Are we ready for telemedicine in anesthesia? Dr. med Andrea Vincenzo Braga, CEO, Bragamed, Baar, Switzerland, says ‘yes’. He highlighted that the medical industry has always been ready for the concept of remote consultation, considering the significant evolution in communication channels to accommodate it. “Telemedicine existed since the 1800s when a telegraph-based teleconsultation took place in Barrow Creek, an Australian outback, in 1874. As I looked into various research publications, I found that even certain instructions for anaesthesiology, or even surgery, were shared by telegraphy. The recent pandemic simply brought telemedia in anaesthesiology back into the minds of medical professionals and end-users,” he said.
Looking ahead the future of telemedicine itself is bright. According to Statistica, the ehealth market is poised to grow by Euro 78.1 billion by 2025, further driven by significant mobile smartphone ownership notably among users aged between 18 and 49 years. Dr. Braga also highlighted that the latest advances in technology have made video teleconferencing seamless. However, media training is a scope that is not often addressed to improve the remote interaction between practitioner and patient.
“One thing that is very important for those involved in various disciplines that use telemedicine — from the anaesthesiologist and GPs, to paediatricians and psychiatrists — is that we need to understand how to maximise the use of technical devices,” he said.
This includes retraining doctors to be more confident on camera and teaching them how to present themselves during live video consultations to build a level of trust among patients. Telemedicine in anaesthesia remains largely unexplored, but healthcare leaders such as Dr. Braga is paving the way for the design and installation of state-of-the-art telemedical consultation centres to enhance the delivery of care in different phases.
In his keynote, Dr. Braga highlighted that telemedicine in anaethesia involves pre-medication consultation, management of anaesthesia and observation during patient recovery. It can further offer university-level support for rural hospitals, and establish pre-operative settings for standard operations on healthy patients.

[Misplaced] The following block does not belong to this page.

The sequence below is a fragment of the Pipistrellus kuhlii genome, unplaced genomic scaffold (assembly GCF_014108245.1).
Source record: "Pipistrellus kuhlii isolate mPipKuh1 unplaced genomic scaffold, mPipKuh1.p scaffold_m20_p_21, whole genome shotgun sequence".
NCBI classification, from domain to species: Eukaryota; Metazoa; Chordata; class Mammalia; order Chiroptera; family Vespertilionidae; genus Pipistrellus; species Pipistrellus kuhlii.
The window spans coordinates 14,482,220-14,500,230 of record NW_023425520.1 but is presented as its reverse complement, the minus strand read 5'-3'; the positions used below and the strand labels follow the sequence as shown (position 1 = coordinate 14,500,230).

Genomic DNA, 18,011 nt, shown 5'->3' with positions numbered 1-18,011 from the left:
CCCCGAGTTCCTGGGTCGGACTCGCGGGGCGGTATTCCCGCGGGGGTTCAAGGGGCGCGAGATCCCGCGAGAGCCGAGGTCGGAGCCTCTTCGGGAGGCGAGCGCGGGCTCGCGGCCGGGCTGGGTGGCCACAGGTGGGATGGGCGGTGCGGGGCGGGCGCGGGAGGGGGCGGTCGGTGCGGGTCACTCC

“I would really like to highlight that one case published in the British Journal of Medicine last year, around 2,800 or so patients were doing the pre-interventional visits with anaesthesiology, and this showed a very high success rate,” he said.
While the need for medical care in remote areas has traditionally driven telemedicine and its adoption, there are newer trends taking it to newer heights. Among these is the need for more GPs and specialists across the world. Dr. Braga states that Europe, in particular, is faced with an imminent shortage of general practitioners as 70 per cent of the existing doctors are above the age of 55 years. This is because the new generation is less motivated to march down the general practitioner route or work long hours. This is further coupled with the desire to work part-time as a work-life balance has become a priority. As a solution, telemedicine helps professionals be geographically independent, reduces commute times, creates opportunities to interact on an evolving work model, and allows flexibility in practice.
“Rising healthcare costs are challenging financing systems,” he added. “We also need to consider the behavioural change in how and when medical advice is sought,” he said. To stay abreast of trends, medical practitioners need to rethink existing processes and adopt novel ways to integrate technology into the field.
“We have to rethink how we perform medicine, which may involve letting go of old habits and accepting change. Telemedicine and other forms of technology are here to stay. It is also important to be able to use our resources in an intelligent way that involves both the physician and patient,” he concluded.
This article appears in the Daily Dose 2023. Read the full issue online today.Back to Technology